When Sadness and Fear Look Like Anger

  Fire is struggling a little bit right now.  Part of it is just being three and the growth and change that happens at that age and a bigger part is sadness and fear.  The last few months have been full of ups and downs and he's having a hard time coping with all of it.  First, he and D went to Hawaii for his surgery, then Sky started Kindergarten (he'd never been at the preschool without her), and D left on a plane without him and was gone for three weeks.  As soon as D got back, Earth joined our family and we started talking about a move to America. 

  That's a lot for such a little boy to deal with.  Especially a little boy who doesn't always speak up and still has a hard time making himself understood when .  Fire has a lot of feelings in his little heart right now and because he's three, a boy, and verbally delayed, they're all coming out as anger.  Not just a little anger, a whole lot of punch-scream-kick-call names anger. 
  As I type this, I find myself thinking that if I were reading that introduction, I would expect the rest of the post to be about how we're rising to the challenge of helping him process his feelings and move forward, since we have so much experience dealing with difficult behaviors after working through them with Sky. 
  Unfortunately, that's not what's happening.  Fire is his own person and many of the tactics we used to help Sky through things don't work with him.  When I try to talk calmly to him, he screams over me.  I've tried whispering my words to force him to be quiet and hear me but he's just not interested in listening.   I've tried letting him act out against me physically in good ways (like pushing against me and giving me squeezing hugs) but those actions don't have the same emotional release that hitting and kicking do so he doesn't want to do them.  We've tried time-outs, we've tried hugging and tickling (positive physical reinforcement), we've tried making jokes out of his angry words and none of it is working.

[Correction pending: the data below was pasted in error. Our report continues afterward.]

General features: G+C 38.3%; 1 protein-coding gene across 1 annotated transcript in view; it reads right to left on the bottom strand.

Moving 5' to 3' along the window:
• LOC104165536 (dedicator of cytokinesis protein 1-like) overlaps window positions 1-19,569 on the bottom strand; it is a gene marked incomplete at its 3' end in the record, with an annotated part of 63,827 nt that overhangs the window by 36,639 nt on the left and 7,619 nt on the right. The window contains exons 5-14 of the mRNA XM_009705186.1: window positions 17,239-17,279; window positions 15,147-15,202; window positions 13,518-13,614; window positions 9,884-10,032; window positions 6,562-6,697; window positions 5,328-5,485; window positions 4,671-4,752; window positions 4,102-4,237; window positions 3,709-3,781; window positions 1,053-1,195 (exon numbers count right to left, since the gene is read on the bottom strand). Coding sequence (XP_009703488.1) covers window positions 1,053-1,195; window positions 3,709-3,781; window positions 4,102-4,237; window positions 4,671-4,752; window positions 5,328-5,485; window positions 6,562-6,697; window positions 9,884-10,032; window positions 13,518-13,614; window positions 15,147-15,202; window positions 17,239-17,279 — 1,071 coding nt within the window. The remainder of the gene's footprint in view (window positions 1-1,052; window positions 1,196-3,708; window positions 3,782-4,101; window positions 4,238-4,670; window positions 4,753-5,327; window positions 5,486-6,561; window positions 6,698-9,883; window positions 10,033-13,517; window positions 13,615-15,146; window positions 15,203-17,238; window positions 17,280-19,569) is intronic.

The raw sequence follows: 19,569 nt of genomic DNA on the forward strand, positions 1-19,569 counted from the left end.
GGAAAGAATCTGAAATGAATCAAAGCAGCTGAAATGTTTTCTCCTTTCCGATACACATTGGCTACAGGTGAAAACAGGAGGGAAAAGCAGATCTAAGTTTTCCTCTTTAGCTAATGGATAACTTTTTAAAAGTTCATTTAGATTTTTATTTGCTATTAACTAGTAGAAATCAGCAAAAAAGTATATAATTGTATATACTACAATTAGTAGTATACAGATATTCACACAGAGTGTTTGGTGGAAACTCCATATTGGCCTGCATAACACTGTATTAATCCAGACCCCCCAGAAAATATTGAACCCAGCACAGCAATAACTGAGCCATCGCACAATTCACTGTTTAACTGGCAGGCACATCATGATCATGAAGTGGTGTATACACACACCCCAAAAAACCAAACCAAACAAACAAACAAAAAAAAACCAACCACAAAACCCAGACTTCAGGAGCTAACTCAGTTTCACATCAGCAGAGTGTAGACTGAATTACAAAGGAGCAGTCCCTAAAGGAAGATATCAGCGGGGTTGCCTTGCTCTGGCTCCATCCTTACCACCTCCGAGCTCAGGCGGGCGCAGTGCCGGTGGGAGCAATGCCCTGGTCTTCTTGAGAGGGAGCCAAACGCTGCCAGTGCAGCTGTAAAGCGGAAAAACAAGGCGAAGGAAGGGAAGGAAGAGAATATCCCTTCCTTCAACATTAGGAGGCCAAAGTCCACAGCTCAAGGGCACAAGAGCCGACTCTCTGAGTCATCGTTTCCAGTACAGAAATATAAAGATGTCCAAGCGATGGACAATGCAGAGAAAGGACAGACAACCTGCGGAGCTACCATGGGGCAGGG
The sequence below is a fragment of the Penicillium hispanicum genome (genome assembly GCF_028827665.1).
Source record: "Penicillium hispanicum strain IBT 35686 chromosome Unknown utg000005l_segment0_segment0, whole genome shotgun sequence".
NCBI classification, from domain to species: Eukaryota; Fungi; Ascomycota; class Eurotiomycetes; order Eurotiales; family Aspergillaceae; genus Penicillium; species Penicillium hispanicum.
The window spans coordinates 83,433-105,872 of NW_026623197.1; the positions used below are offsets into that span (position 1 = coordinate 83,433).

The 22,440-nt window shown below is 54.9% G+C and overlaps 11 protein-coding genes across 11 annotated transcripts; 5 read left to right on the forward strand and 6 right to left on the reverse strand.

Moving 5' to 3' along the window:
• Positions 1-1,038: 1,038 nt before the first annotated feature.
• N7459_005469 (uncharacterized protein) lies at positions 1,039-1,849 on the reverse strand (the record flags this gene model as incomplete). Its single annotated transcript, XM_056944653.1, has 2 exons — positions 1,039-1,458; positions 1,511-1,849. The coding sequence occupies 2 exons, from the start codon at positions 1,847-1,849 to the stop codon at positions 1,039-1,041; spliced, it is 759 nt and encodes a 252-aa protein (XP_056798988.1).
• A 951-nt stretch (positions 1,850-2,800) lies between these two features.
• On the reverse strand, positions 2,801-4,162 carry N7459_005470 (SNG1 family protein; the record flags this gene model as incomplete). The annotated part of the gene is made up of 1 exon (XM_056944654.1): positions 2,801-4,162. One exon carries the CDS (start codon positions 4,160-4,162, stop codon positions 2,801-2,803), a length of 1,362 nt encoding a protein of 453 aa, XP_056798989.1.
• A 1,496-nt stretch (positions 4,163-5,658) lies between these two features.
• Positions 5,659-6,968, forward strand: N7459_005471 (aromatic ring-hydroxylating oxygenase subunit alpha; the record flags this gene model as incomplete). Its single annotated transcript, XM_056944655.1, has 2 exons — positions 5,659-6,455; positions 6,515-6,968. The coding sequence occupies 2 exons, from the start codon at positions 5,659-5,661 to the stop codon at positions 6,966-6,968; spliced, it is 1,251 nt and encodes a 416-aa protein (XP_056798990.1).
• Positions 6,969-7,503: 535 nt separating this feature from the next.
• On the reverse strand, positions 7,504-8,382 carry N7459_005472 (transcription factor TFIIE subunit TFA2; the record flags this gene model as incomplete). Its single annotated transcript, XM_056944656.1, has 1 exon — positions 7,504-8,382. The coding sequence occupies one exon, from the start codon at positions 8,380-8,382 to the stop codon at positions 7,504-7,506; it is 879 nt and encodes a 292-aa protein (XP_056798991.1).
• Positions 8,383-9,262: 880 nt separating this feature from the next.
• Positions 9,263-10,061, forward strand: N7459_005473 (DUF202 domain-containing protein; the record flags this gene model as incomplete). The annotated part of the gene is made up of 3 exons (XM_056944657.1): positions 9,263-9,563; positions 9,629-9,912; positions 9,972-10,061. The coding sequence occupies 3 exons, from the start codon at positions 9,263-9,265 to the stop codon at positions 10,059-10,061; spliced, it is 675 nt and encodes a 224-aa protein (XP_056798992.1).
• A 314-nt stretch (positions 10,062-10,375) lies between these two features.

I know from experience that eventually this will pass.  Eventually, we'll find the key to soothing Fire's poor heart and eventually we'll be able to fill it up with love again.  In the meantime, we're casting a wider net for ideas and trying to carve out some more time to spend just with him.

Have you been through this with your kids?  What worked for you?

See where I'm linking up here 


  1. I have been through this with my daughter many times. Do you know what triggers him? Would it be possible to prepare him or role play the correct way to react to a certain situation? We also find it helpful to use sensory toys if we know a certain situation is going to be overwhelming for her. For example, when we have long car rides, we pack a sensory box, because we know the car ride will be overwhelming.

    How do you react to the meltdowns once they're over?

    1. Thanks for reading and for your comments. As far as triggers go, it could be anything from the slightest mention of a move to a correction for something he knows is wrong. We do our best to talk to him through his dysregulated times but he's a screamer (always has been) and talking never seems to get anywhere. Right now, we're trying to either ignore it (to not feed into his desire for a negative reaction from us) or to respond with something positive (his saying "you're poop!" gets a "no, I'm mama" answer). So. Hard.
      Once a meltdown is past, we move on. With Sky, dwelling too long on past episodes would send her back into that behavior (out of feelings of shame over it) so we'll only mention them as a reference to how that didn't work and what worked instead.


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